Last week we talked about wrestling with priorities in life – what comes first when two needs collide? Sometimes it’s bedeviling, isn’t it? We can’t be two places at once or always please everyone. Yet, for the believer in Jesus, our top priority, at least, is obvious.
The Bible teaches that God is to come first. In Matthew 10:37 Jesus, the Son of God said: “Anyone who loves his father or mother more than me is not worthy of me; anyone who loves his son or daughter more than me is not worthy of me;”
Jesus is talking extreme commitment here. Our loyalty to God is meant to override; to trump, our loyalty to everyone and everything else. How does this look in actual practice?
What does it look like to put God first?
1. Putting God first means that His priorities will come ahead of other priorities which contradict His
Often, what God desires is in harmony with our other priorities. My wife wants me to treat her kindly and God agrees (Eph. 5:25-33). My boss wants me to be honest and God agrees (Proverbs 11:1).On the other hand, if my friends want me to share in their raunchy behavior, God doesn’t agree (Ephesians 5:4). I have to choose between my friends and God on this matter.
2. Putting God first may mean putting His priorities ahead of other good but conflicting priorities
Our world is full of many worthwhile uses of our time, far more than we can ever participate in. To choose one opportunity often means turning down another – there’s just not enough time for both. We can’t have it all. So, for example, if I want to build and maintain a close relationship with God I must set aside time for devotional practices – praying, meditating, Bible-reading, etc. In order to do this I may have to reduce the time committed other worthwhile activities—like home improvement projects, or watching local sports or chatting with old buddies. Nothing wrong with these but I don’t always have time to do both.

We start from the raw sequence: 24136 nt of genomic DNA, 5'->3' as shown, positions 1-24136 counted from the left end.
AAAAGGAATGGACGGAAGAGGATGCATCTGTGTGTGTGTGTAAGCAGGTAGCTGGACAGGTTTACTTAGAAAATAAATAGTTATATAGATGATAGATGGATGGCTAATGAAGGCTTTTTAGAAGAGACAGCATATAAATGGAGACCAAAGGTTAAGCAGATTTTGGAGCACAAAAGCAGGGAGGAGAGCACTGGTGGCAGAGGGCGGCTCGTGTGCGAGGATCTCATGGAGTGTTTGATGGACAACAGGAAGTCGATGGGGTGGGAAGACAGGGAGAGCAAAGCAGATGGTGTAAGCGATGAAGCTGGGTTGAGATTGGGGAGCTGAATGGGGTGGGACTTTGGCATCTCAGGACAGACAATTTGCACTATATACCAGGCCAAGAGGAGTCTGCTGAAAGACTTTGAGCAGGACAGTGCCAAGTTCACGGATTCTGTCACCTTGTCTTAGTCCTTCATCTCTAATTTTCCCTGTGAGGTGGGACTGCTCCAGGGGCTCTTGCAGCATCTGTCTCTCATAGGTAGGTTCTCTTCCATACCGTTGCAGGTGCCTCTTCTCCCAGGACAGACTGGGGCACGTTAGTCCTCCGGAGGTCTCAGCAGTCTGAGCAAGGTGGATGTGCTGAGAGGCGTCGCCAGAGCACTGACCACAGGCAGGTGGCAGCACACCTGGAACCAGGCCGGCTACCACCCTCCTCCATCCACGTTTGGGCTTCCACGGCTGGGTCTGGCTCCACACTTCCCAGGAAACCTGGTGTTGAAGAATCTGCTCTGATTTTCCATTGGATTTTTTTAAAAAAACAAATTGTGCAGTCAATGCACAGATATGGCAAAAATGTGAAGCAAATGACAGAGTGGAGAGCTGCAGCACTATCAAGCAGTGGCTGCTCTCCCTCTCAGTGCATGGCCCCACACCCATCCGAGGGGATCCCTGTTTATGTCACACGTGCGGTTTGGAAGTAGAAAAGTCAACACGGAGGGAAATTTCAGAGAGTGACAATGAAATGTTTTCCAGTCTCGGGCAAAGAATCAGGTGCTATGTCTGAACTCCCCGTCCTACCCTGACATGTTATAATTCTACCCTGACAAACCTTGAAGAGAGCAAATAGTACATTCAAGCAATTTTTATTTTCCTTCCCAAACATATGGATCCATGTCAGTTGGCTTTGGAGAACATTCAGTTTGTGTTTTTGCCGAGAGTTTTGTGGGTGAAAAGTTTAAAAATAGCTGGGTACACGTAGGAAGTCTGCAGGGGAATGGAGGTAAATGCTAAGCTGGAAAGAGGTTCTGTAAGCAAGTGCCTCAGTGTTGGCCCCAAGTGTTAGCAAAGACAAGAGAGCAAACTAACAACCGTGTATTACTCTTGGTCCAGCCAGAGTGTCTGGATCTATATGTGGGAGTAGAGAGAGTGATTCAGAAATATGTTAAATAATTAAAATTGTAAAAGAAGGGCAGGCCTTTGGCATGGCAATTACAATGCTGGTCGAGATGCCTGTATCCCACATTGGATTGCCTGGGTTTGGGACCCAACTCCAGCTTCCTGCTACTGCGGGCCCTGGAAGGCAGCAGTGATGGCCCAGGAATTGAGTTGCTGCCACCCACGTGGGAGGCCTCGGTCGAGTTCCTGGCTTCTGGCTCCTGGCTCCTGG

3. Putting God first means letting Him guide how I approach all other priorities
Although priority lists have some usefulness it can also be misleading to see God as distinct from all of our other priorities. Actually, many of our priorities are God’s priorities too. An important part of putting God first, for instance, involves helping others. He’s called us to make disciples (Matt. 28:19) and to be servants of all (Mark 9:35). I would even go so far as to say that the more we love God the more we will love others as well. When these other priorities are done in a way that honors God, and advance His purposes, they’re just another way of putting God first. It’s when they’re done without reference to God that they become conflicting priorities and even idols.
Finally, as we all know, it’s easy for our priorities to get out of whack.
What are some typical realignments I need to make to my priorities?
1. I put God back in first place
This is the big one—and the hardest. God wants our greatest
loyalty to be to Him. It isn’t easy though, since God is, for the most part, silent and invisible. Furthermore, His ways are often different than ours (Is. 55:8). There’s usually a more immediate, tangible reward if we please our spouse (a kiss) or our boss (a good job review) than if we please God. Yet God wants to come first.